OCEANS:

Kerry looks for window to ratify Law of the Sea

Senate Foreign Relations Chairman John Kerry (D-Mass.) is crafting a strategy to ratify the long-stalled Law of the Sea Treaty this year -- a move that ocean and foreign policy experts say is increasingly important as climate change reshapes the Arctic.

Kerry said this week that he is working to find time for a hearing and votes on the treaty, which governs navigation, fishing, economic development and environmental standards on the open seas.

"I hope we're ready to ratify it. I am going to do everything in my power, but I want to do it on the right schedule," Kerry told reporters. "We're sort of working through that process carefully."

His remarks came after a "roundtable" that the Foreign Relations Committee hosted to get advice on the Arctic from experts on the region, ocean conservation advocates and foreign policy strategists. Among the panelists' many recommendations to address the drastic changes in the Arctic economy and ecosystem, they listed the Law of the Sea as paramount.

"The sea ice is melting faster than policy can keep up with it," said Scott Borgerson, a former Coast Guard instructor who is now a visiting fellow at the Council on Foreign Relations. "First and foremost, my strongest recommendation is to finally get on with it -- it is high time that the U.S. finally accedes to the Law of the Sea."

He added: "At all the conferences we go to we have to defend -- and it's impossible to defend, why the U.S. is not party to this treaty."

More than 150 other nations have ratified the U.N. Convention on the Law of the Sea. U.S. leaders have signed onto the agreement and the George W. Bush administration supported it, but several Senate conservatives have stymied its ratification.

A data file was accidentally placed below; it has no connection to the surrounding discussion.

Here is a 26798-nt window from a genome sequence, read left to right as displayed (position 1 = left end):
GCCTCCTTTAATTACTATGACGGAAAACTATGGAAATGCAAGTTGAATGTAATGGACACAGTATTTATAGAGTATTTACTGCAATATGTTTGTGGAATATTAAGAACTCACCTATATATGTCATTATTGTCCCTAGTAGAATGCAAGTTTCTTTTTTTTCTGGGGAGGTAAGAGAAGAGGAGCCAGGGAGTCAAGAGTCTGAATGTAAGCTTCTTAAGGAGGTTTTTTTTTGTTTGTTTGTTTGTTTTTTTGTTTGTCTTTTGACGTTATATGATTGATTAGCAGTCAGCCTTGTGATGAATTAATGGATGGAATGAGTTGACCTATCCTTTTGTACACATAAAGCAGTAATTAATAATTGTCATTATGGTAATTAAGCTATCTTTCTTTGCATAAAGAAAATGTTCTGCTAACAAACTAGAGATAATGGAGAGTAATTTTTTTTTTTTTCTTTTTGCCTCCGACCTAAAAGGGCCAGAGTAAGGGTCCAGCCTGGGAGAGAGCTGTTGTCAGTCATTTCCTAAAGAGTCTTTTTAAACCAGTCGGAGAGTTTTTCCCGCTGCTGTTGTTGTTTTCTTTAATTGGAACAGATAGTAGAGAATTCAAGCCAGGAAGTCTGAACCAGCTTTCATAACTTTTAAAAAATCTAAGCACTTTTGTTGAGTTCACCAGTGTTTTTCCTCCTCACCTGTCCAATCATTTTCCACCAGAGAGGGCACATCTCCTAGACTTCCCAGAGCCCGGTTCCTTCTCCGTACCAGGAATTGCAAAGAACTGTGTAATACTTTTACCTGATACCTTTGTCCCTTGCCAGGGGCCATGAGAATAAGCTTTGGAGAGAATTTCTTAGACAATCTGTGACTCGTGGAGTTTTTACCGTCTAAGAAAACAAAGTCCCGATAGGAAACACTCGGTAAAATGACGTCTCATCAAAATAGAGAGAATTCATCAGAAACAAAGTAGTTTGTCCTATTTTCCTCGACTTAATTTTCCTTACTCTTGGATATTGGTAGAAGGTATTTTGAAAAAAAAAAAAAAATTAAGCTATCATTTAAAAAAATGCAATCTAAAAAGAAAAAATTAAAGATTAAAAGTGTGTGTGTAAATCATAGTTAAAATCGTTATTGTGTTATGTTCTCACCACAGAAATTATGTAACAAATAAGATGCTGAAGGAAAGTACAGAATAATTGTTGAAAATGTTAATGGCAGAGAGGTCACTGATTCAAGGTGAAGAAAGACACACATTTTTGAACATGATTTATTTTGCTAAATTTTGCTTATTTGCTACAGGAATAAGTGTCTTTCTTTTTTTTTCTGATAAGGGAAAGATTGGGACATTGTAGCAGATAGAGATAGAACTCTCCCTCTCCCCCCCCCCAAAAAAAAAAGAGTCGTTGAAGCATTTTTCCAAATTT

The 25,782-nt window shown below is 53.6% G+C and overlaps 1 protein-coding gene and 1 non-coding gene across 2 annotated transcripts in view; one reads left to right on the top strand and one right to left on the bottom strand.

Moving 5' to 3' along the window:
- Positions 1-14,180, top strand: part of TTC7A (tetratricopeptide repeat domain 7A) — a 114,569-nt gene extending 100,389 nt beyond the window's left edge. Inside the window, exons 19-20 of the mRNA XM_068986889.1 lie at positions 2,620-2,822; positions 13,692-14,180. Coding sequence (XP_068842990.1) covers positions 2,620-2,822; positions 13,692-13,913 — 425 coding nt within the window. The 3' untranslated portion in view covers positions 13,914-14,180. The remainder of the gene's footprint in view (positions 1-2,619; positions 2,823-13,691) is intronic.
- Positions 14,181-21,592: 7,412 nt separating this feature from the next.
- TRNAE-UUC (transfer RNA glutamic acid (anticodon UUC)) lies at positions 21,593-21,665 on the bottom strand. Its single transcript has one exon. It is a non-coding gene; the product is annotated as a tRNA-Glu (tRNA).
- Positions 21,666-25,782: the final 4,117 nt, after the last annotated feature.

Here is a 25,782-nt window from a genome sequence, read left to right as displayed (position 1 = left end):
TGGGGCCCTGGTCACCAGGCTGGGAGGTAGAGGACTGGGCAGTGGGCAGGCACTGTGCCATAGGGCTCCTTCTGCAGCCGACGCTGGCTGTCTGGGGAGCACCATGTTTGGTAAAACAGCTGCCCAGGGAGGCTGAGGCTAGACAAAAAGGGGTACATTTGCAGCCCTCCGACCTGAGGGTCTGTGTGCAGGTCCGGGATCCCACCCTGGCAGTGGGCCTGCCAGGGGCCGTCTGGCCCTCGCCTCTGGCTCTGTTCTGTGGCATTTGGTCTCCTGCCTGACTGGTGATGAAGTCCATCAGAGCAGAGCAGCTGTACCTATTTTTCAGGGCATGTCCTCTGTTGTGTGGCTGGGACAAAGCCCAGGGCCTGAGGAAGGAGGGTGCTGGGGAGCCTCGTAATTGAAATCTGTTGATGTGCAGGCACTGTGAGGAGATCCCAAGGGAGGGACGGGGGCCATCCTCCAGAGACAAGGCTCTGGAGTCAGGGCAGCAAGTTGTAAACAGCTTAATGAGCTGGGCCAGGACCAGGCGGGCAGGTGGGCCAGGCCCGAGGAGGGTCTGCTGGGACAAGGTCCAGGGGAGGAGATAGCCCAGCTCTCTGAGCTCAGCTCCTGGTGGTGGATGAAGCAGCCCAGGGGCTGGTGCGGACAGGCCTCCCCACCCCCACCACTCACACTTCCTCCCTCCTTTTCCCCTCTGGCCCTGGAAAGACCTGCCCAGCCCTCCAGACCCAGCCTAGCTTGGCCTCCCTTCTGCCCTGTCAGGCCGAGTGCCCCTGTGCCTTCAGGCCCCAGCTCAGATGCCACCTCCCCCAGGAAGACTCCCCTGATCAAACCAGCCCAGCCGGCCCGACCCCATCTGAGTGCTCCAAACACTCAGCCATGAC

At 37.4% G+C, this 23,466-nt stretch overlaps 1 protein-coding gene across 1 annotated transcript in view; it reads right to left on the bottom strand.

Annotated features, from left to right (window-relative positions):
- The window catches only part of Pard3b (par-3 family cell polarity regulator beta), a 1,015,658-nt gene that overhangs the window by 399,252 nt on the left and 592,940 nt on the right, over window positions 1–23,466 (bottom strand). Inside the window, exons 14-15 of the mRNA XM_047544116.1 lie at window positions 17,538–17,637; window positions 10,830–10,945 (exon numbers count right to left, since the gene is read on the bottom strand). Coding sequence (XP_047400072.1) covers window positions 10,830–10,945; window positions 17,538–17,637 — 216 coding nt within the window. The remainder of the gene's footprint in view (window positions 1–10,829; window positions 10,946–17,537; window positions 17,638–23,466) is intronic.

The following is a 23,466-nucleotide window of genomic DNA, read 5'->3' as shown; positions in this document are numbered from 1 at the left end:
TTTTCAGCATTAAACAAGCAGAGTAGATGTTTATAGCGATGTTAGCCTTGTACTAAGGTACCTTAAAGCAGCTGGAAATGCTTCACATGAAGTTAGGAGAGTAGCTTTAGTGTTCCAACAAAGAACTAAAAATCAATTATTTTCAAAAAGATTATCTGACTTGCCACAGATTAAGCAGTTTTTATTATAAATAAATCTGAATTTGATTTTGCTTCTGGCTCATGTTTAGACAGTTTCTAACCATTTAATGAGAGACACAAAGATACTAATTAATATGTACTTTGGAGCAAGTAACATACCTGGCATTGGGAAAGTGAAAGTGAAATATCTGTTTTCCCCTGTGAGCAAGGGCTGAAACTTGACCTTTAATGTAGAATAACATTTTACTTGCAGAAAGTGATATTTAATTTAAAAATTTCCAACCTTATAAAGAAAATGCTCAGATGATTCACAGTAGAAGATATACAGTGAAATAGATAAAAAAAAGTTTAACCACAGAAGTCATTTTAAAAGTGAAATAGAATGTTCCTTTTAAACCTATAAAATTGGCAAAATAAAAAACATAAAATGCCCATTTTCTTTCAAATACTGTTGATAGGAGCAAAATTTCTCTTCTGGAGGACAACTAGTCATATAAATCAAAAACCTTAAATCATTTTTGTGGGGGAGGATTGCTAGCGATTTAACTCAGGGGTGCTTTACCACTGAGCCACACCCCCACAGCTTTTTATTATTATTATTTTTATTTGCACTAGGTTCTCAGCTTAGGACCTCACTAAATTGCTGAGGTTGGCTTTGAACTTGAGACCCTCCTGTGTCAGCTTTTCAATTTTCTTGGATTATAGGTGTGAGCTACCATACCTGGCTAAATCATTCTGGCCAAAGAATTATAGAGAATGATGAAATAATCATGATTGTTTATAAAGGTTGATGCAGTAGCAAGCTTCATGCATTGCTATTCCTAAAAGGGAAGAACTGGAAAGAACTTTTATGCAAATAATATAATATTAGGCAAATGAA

Becoming a party to the 25-year-old international treaty would allow the United States to claim rights to mineral-rich portions of the Arctic seafloor. Experts told the Foreign Relations Committee that will be even more important as nations rush to make new claims in the Arctic.

"It is very clear the U.S. has to be a part of the Law of the Sea," said David Carlson, director of the International Polar Year program office.

Recent studies have shown that Arctic sea ice has receded rapidly in recent years, leading to concerns about conflicts over environmental protection, control of recently opened waterways and access to natural resources as nations scramble to exploit the resource-rich region.

Nations bordering the Arctic are already making claims on the oil, gas and mineral-rich territory, but several disputes have already arisen over competing claims and witnesses warned lawmakers that more disputes would likely arise if stronger international policies are not developed.

Getting the votes

The treaty, first negotiated in the 1980s, has garnered an impressive, wide-ranging list of supporters -- including the Joint Chiefs of Staff, all living former chiefs of naval operations, four former secretaries of state, the heads of the American Petroleum Institute and the Natural Resources Defense Council, the U.S. Chamber of Commerce, and the governors of seven coastal states.

The treaty's backers are hopeful that after years of delay, the Senate may finally approve it this year.

Potentially helping it on that path is the solid Democratic majority in the Senate and advocates in the Obama administration. Secretary of State Hillary Rodham Clinton has said ratification is "long overdue" and will be a top priority. And Vice President Joe Biden was a major proponent of its ratification when he chaired the Senate Foreign Relations Committee.